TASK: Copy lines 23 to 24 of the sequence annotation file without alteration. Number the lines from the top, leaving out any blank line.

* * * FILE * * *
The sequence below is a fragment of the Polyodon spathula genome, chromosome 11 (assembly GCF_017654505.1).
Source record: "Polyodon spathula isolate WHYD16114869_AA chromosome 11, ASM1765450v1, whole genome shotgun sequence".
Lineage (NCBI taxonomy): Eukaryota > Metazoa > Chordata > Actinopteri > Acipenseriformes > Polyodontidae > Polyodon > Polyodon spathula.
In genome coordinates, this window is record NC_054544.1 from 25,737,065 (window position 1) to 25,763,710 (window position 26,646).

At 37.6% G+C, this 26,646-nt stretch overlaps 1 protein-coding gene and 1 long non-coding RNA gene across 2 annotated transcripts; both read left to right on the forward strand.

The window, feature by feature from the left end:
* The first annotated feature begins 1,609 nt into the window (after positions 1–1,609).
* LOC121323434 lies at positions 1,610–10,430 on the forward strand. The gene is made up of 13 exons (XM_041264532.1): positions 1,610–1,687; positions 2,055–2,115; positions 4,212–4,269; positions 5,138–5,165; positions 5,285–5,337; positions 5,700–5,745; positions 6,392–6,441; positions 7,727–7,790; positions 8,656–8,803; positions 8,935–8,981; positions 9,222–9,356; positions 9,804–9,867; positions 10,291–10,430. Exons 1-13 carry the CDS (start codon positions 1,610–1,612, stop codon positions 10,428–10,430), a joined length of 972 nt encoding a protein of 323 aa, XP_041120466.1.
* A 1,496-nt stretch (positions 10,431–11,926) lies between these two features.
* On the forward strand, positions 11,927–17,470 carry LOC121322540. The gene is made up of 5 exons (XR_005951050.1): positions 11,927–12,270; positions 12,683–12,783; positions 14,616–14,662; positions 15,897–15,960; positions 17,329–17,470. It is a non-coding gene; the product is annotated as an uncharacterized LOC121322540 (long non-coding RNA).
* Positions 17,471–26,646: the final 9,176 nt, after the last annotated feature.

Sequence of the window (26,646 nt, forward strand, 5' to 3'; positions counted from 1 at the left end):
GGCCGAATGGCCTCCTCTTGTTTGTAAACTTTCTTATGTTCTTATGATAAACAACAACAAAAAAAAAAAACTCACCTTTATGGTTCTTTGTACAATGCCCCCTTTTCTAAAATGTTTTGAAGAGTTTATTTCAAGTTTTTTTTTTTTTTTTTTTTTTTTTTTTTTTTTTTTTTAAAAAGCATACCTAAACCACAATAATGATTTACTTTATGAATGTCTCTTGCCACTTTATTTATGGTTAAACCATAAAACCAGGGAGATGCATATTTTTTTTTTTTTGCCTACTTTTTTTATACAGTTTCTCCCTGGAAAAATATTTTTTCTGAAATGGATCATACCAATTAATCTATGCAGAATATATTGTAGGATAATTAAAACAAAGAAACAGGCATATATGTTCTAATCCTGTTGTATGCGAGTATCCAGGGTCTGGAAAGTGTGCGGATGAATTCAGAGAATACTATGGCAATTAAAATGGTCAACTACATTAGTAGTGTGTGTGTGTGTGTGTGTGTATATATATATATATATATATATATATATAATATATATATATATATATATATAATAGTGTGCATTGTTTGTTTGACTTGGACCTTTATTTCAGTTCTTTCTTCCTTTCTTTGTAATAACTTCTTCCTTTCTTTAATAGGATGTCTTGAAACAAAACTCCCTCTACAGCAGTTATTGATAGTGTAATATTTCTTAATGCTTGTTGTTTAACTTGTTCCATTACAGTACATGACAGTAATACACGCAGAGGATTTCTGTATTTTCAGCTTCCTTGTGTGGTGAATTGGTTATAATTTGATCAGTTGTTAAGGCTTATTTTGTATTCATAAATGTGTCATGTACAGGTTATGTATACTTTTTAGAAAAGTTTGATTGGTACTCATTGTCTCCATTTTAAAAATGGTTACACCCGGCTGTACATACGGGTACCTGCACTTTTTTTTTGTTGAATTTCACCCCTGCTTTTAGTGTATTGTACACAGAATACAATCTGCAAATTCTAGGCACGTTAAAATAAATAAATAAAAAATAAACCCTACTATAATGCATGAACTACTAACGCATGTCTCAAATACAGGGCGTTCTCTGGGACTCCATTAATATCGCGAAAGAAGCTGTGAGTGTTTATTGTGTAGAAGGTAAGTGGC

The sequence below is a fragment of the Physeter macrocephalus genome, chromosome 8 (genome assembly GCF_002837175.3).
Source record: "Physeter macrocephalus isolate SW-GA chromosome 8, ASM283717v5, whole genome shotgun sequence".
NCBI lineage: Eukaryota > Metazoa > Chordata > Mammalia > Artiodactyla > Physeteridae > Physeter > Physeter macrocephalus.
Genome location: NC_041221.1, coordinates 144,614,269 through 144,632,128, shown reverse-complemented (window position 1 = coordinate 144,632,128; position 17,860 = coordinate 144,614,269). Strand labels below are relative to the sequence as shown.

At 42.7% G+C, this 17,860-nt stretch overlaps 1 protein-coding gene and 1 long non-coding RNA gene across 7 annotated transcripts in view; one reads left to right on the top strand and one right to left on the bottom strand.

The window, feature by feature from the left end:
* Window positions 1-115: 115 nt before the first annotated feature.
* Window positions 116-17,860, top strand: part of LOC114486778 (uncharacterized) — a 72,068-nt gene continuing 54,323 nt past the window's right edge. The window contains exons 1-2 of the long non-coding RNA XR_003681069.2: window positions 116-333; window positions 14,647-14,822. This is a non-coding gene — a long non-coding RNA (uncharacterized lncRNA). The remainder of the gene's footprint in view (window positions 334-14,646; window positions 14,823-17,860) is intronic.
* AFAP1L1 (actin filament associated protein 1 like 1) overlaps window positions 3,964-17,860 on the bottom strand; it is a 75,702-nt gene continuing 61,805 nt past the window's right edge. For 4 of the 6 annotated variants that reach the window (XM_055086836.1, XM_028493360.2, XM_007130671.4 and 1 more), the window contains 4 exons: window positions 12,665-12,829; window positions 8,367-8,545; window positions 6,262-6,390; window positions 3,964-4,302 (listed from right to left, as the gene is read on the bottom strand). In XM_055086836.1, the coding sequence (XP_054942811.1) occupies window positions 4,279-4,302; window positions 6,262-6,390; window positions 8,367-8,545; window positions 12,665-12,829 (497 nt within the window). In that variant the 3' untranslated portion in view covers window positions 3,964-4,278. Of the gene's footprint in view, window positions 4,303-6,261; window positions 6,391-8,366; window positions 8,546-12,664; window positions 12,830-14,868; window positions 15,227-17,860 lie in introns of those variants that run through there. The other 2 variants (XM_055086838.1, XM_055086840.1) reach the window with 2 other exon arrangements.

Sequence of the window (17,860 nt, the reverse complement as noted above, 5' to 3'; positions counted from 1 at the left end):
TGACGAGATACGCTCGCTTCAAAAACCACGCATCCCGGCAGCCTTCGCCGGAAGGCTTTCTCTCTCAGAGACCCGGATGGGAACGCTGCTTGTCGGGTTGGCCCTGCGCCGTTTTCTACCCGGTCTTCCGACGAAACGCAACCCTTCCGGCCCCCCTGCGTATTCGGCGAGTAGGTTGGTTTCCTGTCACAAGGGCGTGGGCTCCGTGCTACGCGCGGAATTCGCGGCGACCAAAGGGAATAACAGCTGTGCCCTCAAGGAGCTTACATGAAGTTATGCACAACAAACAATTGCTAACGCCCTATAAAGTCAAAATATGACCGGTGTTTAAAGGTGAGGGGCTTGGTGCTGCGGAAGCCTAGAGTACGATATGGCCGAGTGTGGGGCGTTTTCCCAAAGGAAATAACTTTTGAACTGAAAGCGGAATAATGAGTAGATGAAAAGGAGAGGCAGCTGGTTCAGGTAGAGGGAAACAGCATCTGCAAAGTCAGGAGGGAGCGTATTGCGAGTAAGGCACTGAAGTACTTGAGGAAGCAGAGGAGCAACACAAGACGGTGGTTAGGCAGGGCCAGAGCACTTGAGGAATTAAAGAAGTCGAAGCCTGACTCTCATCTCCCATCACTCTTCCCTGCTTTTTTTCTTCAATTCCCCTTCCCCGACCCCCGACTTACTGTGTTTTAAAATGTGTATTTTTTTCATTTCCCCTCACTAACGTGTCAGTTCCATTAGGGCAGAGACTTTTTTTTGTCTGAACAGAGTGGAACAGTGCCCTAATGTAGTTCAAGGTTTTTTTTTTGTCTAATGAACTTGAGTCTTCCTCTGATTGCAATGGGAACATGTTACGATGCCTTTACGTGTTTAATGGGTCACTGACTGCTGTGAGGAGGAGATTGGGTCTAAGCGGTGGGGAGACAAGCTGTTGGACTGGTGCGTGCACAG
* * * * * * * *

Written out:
Sequence of the window (17,860 nt, the reverse complement as noted above, 5' to 3'; positions counted from 1 at the left end):
TGACGAGATACGCTCGCTTCAAAAACCACGCATCCCGGCAGCCTTCGCCGGAAGGCTTTCTCTCTCAGAGACCCGGATGGGAACGCTGCTTGTCGGGTTGGCCCTGCGCCGTTTTCTACCCGGTCTTCCGACGAAACGCAACCCTTCCGGCCCCCCTGCGTATTCGGCGAGTAGGTTGGTTTCCTGTCACAAGGGCGTGGGCTCCGTGCTACGCGCGGAATTCGCGGCGACCAAAGGGAATAACAGCTGTGCCCTCAAGGAGCTTACATGAAGTTATGCACAACAAACAATTGCTAACGCCCTATAAAGTCAAAATATGACCGGTGTTTAAAGGTGAGGGGCTTGGTGCTGCGGAAGCCTAGAGTACGATATGGCCGAGTGTGGGGCGTTTTCCCAAAGGAAATAACTTTTGAACTGAAAGCGGAATAATGAGTAGATGAAAAGGAGAGGCAGCTGGTTCAGGTAGAGGGAAACAGCATCTGCAAAGTCAGGAGGGAGCGTATTGCGAGTAAGGCACTGAAGTACTTGAGGAAGCAGAGGAGCAACACAAGACGGTGGTTAGGCAGGGCCAGAGCACTTGAGGAATTAAAGAAGTCGAAGCCTGACTCTCATCTCCCATCACTCTTCCCTGCTTTTTTTCTTCAATTCCCCTTCCCCGACCCCCGACTTACTGTGTTTTAAAATGTGTATTTTTTTCATTTCCCCTCACTAACGTGTCAGTTCCATTAGGGCAGAGACTTTTTTTTGTCTGAACAGAGTGGAACAGTGCCCTAATGTAGTTCAAGGTTTTTTTTTTGTCTAATGAACTTGAGTCTTCCTCTGATTGCAATGGGAACATGTTACGATGCCTTTACGTGTTTAATGGGTCACTGACTGCTGTGAGGAGGAGATTGGGTCTAAGCGGTGGGGAGACAAGCTGTTGGACTGGTGCGTGCACAG